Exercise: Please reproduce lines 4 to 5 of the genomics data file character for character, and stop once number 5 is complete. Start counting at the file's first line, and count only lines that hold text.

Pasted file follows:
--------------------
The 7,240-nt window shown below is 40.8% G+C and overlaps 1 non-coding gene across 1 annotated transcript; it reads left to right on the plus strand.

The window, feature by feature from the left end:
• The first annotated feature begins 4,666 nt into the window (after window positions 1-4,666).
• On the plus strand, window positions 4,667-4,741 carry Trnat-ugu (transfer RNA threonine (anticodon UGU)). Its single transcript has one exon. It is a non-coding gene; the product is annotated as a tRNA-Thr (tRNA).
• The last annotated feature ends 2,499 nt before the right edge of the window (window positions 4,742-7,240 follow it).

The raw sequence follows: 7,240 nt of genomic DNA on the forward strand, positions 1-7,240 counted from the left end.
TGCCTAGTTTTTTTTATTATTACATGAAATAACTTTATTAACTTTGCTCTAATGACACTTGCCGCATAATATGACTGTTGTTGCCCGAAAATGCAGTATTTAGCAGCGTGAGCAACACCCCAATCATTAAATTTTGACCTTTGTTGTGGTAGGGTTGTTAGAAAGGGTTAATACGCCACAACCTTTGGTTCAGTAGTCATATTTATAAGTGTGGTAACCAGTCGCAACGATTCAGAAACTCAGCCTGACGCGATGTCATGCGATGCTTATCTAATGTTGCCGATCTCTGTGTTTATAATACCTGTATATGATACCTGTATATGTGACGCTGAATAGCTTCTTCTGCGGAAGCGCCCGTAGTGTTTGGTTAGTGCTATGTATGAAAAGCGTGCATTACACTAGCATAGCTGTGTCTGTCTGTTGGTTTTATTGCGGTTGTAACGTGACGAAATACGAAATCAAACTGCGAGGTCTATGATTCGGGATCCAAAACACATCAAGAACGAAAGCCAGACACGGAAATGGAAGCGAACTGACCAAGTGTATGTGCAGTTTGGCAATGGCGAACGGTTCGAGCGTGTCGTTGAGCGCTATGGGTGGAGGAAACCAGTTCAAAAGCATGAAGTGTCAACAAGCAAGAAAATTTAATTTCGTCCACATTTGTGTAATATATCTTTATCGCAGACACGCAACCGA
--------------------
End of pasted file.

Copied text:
• On the plus strand, window positions 4,667-4,741 carry Trnat-ugu (transfer RNA threonine (anticodon UGU)). Its single transcript has one exon. It is a non-coding gene; the product is annotated as a tRNA-Thr (tRNA).
• The last annotated feature ends 2,499 nt before the right edge of the window (window positions 4,742-7,240 follow it).